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"Gigantic Rats" Captured in South Korea
Frequent appearance of giant rats stirs public outcry among South Koreans these days as more and more South Koreans are worried about negative side effects of the climatic changes on the Korean Peninsula.

Local scientists predict that the summer period will be six months by the year 2100, two months longer than now. Winter will be two months shorter than now.

South Korean media ascribe the recent strange appearance of abnormal animals and plants to the climatic changes that transform the flora and fauna of the peninsula.

Last week a local TV reported of the appearance of “monster rats,” 10 times as big as normal rats. It says the rodents are one meter long and weigh as many as eight kilograms when they appeared in Haban Stream running through Gimhae, South Gyeongsang Province.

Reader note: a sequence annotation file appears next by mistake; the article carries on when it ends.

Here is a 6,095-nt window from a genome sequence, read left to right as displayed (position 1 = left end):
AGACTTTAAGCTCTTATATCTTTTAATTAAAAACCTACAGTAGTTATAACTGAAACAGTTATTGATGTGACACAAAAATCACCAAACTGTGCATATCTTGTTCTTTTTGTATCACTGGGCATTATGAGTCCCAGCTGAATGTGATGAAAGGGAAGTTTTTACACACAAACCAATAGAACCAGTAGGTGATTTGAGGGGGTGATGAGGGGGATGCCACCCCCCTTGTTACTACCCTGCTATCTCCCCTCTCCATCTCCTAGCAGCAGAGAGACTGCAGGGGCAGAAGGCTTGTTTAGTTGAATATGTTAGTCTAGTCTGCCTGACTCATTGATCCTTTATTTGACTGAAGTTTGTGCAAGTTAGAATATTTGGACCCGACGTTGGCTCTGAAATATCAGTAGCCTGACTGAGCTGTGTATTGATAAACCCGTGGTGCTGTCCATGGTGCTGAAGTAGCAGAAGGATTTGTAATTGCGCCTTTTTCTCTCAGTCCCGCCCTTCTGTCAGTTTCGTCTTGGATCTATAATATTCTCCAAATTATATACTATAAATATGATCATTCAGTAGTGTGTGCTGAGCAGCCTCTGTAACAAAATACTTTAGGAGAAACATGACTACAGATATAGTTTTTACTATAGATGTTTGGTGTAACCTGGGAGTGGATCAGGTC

The TV channel mentioned about rapid growth of mosquitoes with the rising temperature and about appearance of fish on the sea previously unseen.

Some experts argue that the huge rats are actually nutrias. Nutrias live in large number in swamps and streams in and near Nakdong River, South Gyeongsang Province.

In Woopo Swamps one farmer caught as many as 600 nutrias with his traps.

Originally native to subtropical South America nutrias were imported to the nation in 1980s for its fir and meat. Some were released from the farms and multiplied as they have no natural predators.

In 2009 South Korea’s environmental authorities designed nutrias as species dangerous to the environment.
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